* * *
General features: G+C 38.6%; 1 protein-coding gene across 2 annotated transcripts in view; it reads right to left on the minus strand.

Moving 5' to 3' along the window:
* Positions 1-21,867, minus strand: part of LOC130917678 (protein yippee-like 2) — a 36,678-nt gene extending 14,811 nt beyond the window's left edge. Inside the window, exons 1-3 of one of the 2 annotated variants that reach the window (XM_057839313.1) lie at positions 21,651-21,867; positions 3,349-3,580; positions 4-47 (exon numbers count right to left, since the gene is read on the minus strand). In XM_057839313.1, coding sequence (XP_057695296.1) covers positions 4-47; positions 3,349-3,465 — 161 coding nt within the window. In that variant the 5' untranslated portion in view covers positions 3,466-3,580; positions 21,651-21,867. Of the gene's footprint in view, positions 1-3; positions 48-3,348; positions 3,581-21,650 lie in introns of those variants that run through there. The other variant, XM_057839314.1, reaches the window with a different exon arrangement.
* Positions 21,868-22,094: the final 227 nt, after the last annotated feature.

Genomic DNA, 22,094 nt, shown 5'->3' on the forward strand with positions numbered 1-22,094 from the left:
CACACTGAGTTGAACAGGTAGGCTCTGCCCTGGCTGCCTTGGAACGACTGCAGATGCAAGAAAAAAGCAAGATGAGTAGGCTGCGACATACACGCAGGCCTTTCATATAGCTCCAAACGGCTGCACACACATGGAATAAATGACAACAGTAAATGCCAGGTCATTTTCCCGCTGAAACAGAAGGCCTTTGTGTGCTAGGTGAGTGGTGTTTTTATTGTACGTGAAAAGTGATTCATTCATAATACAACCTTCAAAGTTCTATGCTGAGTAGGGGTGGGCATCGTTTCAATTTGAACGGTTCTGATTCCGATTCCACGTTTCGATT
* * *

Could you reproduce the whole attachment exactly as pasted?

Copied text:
General features: G+C 38.6%; 1 protein-coding gene across 2 annotated transcripts in view; it reads right to left on the minus strand.

Moving 5' to 3' along the window:
* Positions 1-21,867, minus strand: part of LOC130917678 (protein yippee-like 2) — a 36,678-nt gene extending 14,811 nt beyond the window's left edge. Inside the window, exons 1-3 of one of the 2 annotated variants that reach the window (XM_057839313.1) lie at positions 21,651-21,867; positions 3,349-3,580; positions 4-47 (exon numbers count right to left, since the gene is read on the minus strand). In XM_057839313.1, coding sequence (XP_057695296.1) covers positions 4-47; positions 3,349-3,465 — 161 coding nt within the window. In that variant the 5' untranslated portion in view covers positions 3,466-3,580; positions 21,651-21,867. Of the gene's footprint in view, positions 1-3; positions 48-3,348; positions 3,581-21,650 lie in introns of those variants that run through there. The other variant, XM_057839314.1, reaches the window with a different exon arrangement.
* Positions 21,868-22,094: the final 227 nt, after the last annotated feature.

Genomic DNA, 22,094 nt, shown 5'->3' on the forward strand with positions numbered 1-22,094 from the left:
CACACTGAGTTGAACAGGTAGGCTCTGCCCTGGCTGCCTTGGAACGACTGCAGATGCAAGAAAAAAGCAAGATGAGTAGGCTGCGACATACACGCAGGCCTTTCATATAGCTCCAAACGGCTGCACACACATGGAATAAATGACAACAGTAAATGCCAGGTCATTTTCCCGCTGAAACAGAAGGCCTTTGTGTGCTAGGTGAGTGGTGTTTTTATTGTACGTGAAAAGTGATTCATTCATAATACAACCTTCAAAGTTCTATGCTGAGTAGGGGTGGGCATCGTTTCAATTTGAACGGTTCTGATTCCGATTCCACGTTTCGATT